Thursday, February 19, 2009

Dear Theo Martin

Dear Theo Martin,

Thank you for leaving a comment in a previous blog entry. Although I rarely reply to comments left in this blog, I read ALL of them, and factor them into my succeeding articles. The note you left struck a particularly interesting chord in me. NOT because you expressed an interest in acquiring my services, but that you wanted to talk to someone, and perhaps, through my writings, I may have given you the (false) impression that I am a valuable listener.

I am not. I'm a self-aggrandizing bastard who's too in love with himself to ever consider the affections of anyone else.

However, as I often do, I followed the link to your blog, and read through your entries.

It seems to me that you're going through some things, and I assume these are the issues you would like to talk about.

I hope you don't mind, but I would address them here in my professional capacity as a scholar of human behavior, social dynamics, and various other fields concerning psychology.

Do not worry. I do not find your case rather exceptional, nor alarmingly severe to merit this special treatment. The truth is, I find your worries common enough. However, you have articulated a common ailment that everyone is afflicted with, and for that, I must commend you. It takes quite a skill in perception to be insightful in one's own insecurities, and I find this entry of yours particularly charming in this regard.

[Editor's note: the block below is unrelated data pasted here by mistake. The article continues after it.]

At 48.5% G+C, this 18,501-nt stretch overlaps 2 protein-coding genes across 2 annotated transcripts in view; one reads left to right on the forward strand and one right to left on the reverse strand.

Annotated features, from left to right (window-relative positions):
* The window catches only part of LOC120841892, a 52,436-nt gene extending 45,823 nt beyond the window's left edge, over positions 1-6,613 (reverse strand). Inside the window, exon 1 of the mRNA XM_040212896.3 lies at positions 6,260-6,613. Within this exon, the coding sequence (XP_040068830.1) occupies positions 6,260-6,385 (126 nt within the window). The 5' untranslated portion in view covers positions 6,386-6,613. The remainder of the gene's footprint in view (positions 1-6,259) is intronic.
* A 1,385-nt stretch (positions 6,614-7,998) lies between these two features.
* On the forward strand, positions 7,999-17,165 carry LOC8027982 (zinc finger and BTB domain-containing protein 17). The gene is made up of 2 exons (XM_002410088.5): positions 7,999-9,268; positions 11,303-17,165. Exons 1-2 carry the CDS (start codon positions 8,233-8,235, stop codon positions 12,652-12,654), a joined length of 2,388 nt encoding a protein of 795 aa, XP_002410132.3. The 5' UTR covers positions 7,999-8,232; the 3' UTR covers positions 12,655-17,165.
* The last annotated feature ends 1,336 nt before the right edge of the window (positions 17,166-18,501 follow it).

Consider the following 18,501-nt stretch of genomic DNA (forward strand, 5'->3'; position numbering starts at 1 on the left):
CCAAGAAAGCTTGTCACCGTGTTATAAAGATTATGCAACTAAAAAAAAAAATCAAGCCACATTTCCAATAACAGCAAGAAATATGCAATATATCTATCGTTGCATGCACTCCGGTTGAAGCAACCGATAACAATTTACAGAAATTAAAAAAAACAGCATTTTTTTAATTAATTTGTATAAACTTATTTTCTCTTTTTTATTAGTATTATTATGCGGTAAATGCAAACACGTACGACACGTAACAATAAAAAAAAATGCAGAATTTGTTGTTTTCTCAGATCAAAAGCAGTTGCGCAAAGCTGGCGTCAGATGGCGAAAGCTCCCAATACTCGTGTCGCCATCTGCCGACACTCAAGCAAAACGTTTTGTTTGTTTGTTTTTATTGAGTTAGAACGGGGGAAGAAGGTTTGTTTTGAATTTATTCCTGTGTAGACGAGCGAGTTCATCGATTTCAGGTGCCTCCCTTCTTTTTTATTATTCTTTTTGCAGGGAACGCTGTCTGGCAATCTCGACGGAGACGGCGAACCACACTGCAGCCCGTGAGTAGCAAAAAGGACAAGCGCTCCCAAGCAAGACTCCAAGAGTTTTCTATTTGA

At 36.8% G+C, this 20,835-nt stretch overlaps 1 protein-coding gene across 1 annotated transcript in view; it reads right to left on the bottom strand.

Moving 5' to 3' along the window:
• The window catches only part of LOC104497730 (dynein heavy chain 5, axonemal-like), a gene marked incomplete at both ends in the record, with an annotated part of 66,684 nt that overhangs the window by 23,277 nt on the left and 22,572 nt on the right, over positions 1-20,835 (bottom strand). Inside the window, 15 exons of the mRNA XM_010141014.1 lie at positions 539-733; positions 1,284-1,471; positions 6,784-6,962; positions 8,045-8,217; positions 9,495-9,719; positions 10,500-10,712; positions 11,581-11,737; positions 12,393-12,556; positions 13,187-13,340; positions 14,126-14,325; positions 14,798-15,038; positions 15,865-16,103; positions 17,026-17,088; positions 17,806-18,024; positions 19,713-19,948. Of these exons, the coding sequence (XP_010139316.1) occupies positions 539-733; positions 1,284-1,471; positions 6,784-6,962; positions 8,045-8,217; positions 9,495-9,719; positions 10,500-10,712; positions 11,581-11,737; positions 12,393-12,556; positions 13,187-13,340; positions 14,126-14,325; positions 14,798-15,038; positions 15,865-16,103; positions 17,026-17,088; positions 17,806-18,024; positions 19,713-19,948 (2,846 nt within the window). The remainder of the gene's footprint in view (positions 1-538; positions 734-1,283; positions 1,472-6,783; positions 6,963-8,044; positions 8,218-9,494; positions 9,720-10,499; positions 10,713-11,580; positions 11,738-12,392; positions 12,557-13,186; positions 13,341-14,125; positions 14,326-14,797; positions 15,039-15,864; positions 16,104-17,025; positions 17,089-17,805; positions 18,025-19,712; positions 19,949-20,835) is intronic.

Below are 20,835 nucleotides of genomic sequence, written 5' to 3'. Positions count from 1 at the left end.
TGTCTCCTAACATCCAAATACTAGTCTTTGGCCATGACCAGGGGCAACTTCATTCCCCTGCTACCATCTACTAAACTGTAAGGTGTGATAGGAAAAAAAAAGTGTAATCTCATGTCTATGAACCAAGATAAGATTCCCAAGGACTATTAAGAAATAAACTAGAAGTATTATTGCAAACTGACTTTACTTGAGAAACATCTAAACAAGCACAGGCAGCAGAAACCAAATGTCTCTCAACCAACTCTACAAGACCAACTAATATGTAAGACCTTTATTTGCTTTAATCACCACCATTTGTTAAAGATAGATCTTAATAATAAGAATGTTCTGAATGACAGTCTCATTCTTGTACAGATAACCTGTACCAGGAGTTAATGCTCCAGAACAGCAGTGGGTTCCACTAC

What you are going through is guilt. You loathe yourself for succumbing to your own insecurities. In a previous entry, you have detailed for us the internal turmoil that you have over a break-up with a significant other. I assume this two are related, and in fact, causal.

You hate yourself for subjecting you to these "inferior" gays' judgment:

"Acceptance, that's what you want right? They accepted you, worshiped your body, and ravished your dick. Were the blowjobs good? Were they satisfying? Did they give you your confidence back when they whispered, "ang sarap mo", "ibang klase ka...", "ang bango mo" by your ear, pinching your arms and nipples as they did everything they could dream of with a guy like you ?" (Note to Self, "Stop Begging")

Little do you know that this process of subjecting one's self to the "acceptance" of "others" is fairly normal. In fact, everyone does this in order to fit into the 'society'. This is part of our survival instincts. To survive, we must rely on certain skills; some skills may not be in our possession, so we build relationships with others who are in possession of these skills, and we trust them to provide for us the performance of those skills if the necessity for such is required.

However, I'm digressing. I hope I did not distract you too much. Forgive my attention span, I am quite enamored with my own thoughts, I tend to run away with them.

All right, sir. Back to you.

In simple terms, you are feeling guilty (as you admitted in that post) for letting your insecurities (over your break up) push you into an act (sex with an "inferior" partner) that you normally would not have done have you been more secure of your own worth.

That's a brief analysis. Very blunt, very cold, but quite precise, trust me.

Now, listen to me, for the sake of your mental well being hangs here.

It's OK. It's all right to feel insecure. It's all right to act on these insecurities. It's perfectly normal, and you should not judge yourself too harshly for acting on these impulses to rectify your insecurities.